Hearing a super-charged performance of Béla Bartók’s Third String Quartet by the Ehnes Quartet on Sunday – a condensed cosmos of formal and tonal experimentation – reminded me of why this composer’s quartets are genuinely comparable to what Beethoven achieved with the medium.
By happy coincidence, my friend Philip Kennicott, one of the most brilliant critics writing today, had just been immersed in the entire Bartók cycle on the other coast, back in my old hometown. The performers were the Takács Quartet. (I’d heard their two-evening Bartók cycle in D.C. back in the ’90s.)
In his reflections on the experience, Kennicott makes a very important point about the much-misunderstood presence of “folk elements” in Bartók’s music: “The turn to folk music was not, for Bartók, nostalgic, but rather a way forward. What he found there wasn’t simplicity, but density, and in that density was a modernity as vital as anything hatched in the musical systems of Paris and Vienna.”
And on Bartók’s sense of an ending:
So the music is always anxious, always driving forward, which is both exhausting and exhilarating, and perhaps that’s why Bartók’s endings—ironically anticlimactic, humorously flippant, pompously emphatic—are so appealing. By the time Bartók ends something, no honest listener could claim to want to hear more. The idea, the gesture, the mood has been wrung out, used up, finished off. And then it’s on to the next thing, with renewed energy and relentlessness.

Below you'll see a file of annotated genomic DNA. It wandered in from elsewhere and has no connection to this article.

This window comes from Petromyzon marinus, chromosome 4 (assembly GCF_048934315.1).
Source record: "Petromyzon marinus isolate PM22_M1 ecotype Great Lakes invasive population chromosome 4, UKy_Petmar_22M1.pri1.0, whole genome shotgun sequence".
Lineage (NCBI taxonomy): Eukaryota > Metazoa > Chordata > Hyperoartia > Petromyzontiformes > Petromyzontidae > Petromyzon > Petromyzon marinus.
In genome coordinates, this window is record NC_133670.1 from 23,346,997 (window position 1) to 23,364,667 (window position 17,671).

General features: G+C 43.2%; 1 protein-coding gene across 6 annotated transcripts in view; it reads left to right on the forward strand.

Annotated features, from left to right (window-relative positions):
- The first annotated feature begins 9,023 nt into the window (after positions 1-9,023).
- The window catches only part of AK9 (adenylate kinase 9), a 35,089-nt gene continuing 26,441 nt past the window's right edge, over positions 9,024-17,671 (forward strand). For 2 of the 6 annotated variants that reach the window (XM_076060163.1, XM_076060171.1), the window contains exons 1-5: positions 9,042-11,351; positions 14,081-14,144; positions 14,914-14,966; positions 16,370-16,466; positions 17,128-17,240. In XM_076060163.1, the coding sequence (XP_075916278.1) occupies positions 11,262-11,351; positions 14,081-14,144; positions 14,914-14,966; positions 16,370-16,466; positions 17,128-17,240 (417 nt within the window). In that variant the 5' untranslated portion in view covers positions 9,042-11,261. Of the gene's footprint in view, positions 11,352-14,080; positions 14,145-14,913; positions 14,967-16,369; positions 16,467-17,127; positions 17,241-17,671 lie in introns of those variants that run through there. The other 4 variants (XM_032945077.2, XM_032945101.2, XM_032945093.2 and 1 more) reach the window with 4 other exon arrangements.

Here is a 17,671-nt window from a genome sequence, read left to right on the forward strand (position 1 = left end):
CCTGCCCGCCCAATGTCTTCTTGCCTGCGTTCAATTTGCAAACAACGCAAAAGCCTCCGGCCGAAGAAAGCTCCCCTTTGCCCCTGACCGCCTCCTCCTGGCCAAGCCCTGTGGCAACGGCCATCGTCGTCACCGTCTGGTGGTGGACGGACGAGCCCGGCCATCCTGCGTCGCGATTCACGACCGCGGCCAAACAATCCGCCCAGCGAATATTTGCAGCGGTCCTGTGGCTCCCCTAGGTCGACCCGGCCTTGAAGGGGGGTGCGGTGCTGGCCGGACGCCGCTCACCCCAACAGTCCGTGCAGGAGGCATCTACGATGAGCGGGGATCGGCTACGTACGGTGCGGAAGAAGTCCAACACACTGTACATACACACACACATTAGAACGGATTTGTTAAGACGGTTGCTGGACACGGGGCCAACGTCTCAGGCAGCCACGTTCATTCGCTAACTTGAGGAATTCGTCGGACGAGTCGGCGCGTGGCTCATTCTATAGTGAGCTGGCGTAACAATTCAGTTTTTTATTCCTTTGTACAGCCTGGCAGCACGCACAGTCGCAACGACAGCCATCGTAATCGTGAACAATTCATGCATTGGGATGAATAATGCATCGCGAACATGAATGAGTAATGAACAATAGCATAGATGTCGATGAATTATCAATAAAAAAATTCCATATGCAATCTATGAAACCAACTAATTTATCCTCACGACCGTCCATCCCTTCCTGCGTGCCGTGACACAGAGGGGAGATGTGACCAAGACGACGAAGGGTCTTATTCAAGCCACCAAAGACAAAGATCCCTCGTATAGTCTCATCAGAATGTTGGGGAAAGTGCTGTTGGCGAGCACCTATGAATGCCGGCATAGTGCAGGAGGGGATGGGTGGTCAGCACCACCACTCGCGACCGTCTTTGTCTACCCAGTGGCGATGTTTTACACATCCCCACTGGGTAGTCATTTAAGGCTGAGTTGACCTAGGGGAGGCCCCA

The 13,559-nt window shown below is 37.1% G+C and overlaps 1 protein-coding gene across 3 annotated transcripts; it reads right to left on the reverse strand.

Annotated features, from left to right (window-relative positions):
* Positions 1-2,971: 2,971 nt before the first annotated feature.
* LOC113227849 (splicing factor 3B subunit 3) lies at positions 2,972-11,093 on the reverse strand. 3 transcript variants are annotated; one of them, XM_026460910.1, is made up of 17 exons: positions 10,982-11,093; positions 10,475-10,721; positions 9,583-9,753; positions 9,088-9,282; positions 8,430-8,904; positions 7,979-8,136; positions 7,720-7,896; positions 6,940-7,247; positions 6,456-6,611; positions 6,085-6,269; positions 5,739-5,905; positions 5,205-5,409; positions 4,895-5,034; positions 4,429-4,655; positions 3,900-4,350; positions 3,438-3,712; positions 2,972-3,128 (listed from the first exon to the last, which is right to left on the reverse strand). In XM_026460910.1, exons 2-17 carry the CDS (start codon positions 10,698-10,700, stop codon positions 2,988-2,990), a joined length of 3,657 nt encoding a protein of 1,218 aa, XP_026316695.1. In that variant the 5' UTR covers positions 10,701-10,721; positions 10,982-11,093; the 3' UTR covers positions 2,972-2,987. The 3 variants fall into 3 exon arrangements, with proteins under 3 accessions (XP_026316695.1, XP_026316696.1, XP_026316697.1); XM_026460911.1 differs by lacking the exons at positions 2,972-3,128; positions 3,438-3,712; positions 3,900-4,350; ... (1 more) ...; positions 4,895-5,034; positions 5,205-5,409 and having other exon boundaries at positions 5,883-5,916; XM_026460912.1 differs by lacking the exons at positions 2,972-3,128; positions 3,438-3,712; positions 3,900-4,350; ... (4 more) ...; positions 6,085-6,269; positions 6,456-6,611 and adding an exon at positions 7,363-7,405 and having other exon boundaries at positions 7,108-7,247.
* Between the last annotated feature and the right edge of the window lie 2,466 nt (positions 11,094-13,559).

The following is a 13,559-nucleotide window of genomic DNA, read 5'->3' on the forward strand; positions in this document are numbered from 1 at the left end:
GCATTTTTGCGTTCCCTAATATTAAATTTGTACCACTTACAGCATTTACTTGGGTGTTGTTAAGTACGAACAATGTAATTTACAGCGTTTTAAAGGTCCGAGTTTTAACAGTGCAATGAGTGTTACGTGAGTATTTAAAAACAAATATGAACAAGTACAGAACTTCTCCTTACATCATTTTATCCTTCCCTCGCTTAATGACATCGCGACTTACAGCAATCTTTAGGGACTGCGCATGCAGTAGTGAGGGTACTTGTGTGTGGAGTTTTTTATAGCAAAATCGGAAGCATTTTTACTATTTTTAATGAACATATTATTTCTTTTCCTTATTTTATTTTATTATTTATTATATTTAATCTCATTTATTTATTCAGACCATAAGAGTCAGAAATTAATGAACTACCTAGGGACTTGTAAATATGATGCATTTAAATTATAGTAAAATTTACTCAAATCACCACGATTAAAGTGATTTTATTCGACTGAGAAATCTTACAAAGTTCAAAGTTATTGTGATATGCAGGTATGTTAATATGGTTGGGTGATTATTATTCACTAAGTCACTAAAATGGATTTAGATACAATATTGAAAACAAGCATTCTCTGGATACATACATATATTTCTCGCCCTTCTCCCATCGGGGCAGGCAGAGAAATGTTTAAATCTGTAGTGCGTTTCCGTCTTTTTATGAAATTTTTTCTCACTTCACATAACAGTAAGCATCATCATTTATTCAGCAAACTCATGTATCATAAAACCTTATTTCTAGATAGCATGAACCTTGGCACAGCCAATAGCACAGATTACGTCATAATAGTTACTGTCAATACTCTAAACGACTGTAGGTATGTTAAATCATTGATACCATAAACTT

Kennicott then works George Steiner’s interpretation of the door metaphor in Bartók’s Bluebeard’s Castle into his discussion:
We open successive doors in Bluebeard’s castle because “they are there,” because each leads to the next by a logic of intensification which is that of the mind’s own awareness of being. To leave one door closed would be not only cowardice but a betrayal—radical, self-mutilating—of the inquisitive, probing, forward-tensed stance of our species.
This was Steiner’s best hope for hope, after the brutality of World War I, the obscenity of Hitler, ages of anti-Semitism, and the terrors of the post-war age, especially its predation on what was once called, without embarrassment, Culture. It is also a perfect description of the powerful, dutiful, heroic denial of self in Bartók’s string quartets, which also proceed by a logic of intensification, and which leave the listener grasping at “the mind’s awareness of being.”
Filed under: aesthetics, Bartók, chamber music, James Ehnes, music writers, string quartet